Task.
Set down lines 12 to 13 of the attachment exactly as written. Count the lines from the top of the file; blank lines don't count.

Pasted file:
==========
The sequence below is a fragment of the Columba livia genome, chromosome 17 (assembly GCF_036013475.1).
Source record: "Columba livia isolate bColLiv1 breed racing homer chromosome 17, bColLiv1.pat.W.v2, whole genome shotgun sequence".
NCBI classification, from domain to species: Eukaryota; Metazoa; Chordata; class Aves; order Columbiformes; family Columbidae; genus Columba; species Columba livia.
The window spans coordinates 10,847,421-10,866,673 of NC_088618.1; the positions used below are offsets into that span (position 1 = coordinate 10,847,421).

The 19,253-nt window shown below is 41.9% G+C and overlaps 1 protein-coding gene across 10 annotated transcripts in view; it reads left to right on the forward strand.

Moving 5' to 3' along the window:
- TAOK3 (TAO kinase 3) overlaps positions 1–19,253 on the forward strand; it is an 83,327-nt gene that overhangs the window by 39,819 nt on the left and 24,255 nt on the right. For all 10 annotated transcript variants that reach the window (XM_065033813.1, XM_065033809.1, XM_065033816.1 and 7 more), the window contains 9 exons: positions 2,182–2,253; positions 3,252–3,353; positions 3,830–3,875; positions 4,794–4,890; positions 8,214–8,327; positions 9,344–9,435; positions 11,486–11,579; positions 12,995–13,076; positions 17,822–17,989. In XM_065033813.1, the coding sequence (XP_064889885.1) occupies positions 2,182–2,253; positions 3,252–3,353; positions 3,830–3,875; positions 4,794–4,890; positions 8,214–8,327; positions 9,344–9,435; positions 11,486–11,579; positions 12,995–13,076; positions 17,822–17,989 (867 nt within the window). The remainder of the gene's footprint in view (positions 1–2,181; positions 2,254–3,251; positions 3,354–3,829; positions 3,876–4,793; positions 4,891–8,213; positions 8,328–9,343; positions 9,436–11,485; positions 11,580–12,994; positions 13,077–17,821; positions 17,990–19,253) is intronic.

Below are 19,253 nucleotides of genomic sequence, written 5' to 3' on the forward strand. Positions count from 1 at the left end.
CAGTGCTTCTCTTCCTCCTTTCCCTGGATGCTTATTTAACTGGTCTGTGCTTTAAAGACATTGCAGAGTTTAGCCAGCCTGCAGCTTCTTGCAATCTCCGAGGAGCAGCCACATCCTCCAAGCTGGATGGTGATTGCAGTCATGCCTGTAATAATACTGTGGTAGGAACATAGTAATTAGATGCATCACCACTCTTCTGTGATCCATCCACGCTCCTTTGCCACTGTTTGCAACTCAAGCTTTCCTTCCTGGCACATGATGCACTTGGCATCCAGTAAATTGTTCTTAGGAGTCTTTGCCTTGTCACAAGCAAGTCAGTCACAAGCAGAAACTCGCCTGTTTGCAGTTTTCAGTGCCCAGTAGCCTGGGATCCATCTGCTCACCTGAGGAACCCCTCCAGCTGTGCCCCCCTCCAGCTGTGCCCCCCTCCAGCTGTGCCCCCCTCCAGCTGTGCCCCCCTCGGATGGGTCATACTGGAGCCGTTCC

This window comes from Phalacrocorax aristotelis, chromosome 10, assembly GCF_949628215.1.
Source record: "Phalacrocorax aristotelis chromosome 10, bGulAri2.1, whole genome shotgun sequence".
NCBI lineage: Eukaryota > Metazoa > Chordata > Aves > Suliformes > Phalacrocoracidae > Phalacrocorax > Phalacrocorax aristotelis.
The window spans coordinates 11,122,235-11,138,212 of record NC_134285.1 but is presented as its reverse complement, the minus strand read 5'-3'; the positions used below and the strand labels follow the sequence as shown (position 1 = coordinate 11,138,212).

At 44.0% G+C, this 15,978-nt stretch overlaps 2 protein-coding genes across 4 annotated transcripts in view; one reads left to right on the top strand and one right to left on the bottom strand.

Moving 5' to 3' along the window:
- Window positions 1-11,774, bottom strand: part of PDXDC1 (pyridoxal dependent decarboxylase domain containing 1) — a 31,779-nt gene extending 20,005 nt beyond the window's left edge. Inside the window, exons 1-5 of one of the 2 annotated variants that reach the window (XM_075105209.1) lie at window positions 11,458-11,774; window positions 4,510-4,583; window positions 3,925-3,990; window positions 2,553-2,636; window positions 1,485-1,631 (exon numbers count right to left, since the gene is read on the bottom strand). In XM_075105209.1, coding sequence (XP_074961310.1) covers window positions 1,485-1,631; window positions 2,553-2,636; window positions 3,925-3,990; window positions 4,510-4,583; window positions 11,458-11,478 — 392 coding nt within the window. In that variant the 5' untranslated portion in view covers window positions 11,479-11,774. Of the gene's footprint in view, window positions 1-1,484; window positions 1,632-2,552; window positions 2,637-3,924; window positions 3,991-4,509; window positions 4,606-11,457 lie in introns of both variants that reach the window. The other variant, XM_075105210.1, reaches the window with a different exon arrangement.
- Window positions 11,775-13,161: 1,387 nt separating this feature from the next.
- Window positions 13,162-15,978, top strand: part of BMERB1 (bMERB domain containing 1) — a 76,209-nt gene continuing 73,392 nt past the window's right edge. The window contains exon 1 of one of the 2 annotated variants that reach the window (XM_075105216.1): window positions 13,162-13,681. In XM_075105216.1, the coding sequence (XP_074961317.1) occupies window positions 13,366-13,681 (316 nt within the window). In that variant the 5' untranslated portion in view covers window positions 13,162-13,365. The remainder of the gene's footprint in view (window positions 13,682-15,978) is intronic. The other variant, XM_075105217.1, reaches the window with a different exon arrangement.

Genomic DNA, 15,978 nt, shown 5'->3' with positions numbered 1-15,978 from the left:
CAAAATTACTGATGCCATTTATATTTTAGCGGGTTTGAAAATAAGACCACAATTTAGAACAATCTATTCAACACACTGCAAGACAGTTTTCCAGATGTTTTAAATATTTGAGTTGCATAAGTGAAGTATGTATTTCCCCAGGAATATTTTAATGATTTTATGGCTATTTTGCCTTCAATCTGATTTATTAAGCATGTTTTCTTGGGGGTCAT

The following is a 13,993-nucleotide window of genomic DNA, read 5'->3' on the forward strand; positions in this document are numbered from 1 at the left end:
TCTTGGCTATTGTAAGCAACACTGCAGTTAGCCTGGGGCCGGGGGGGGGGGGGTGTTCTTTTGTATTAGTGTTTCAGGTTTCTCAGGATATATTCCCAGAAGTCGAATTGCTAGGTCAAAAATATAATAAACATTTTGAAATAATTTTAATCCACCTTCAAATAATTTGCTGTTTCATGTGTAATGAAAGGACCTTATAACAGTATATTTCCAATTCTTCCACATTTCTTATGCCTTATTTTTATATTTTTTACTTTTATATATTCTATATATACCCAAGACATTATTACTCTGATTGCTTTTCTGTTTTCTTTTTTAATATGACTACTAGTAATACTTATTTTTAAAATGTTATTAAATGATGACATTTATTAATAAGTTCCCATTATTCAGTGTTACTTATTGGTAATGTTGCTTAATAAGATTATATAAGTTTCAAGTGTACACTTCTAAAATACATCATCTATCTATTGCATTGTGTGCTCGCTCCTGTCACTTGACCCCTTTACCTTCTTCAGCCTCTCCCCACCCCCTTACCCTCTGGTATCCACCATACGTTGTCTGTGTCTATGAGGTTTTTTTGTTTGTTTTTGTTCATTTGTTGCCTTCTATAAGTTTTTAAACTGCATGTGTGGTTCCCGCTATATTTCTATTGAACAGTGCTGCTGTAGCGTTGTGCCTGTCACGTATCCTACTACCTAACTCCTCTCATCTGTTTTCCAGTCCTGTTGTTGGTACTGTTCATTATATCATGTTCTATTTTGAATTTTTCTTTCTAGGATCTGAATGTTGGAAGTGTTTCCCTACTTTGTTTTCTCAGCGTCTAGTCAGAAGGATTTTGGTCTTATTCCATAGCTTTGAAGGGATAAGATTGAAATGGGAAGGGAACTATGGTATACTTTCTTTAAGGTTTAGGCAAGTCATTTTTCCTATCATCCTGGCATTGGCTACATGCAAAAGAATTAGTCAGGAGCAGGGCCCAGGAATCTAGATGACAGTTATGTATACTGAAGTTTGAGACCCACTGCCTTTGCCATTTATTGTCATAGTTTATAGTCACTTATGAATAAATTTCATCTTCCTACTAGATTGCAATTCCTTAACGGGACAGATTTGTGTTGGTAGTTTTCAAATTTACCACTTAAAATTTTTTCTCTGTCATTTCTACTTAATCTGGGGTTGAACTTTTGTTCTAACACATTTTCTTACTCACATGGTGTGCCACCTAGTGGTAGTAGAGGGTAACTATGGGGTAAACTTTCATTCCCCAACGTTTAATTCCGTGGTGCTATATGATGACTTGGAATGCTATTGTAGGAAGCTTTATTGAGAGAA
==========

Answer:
NCBI lineage: Eukaryota > Metazoa > Chordata > Aves > Suliformes > Phalacrocoracidae > Phalacrocorax > Phalacrocorax aristotelis.
The window spans coordinates 11,122,235-11,138,212 of record NC_134285.1 but is presented as its reverse complement, the minus strand read 5'-3'; the positions used below and the strand labels follow the sequence as shown (position 1 = coordinate 11,138,212).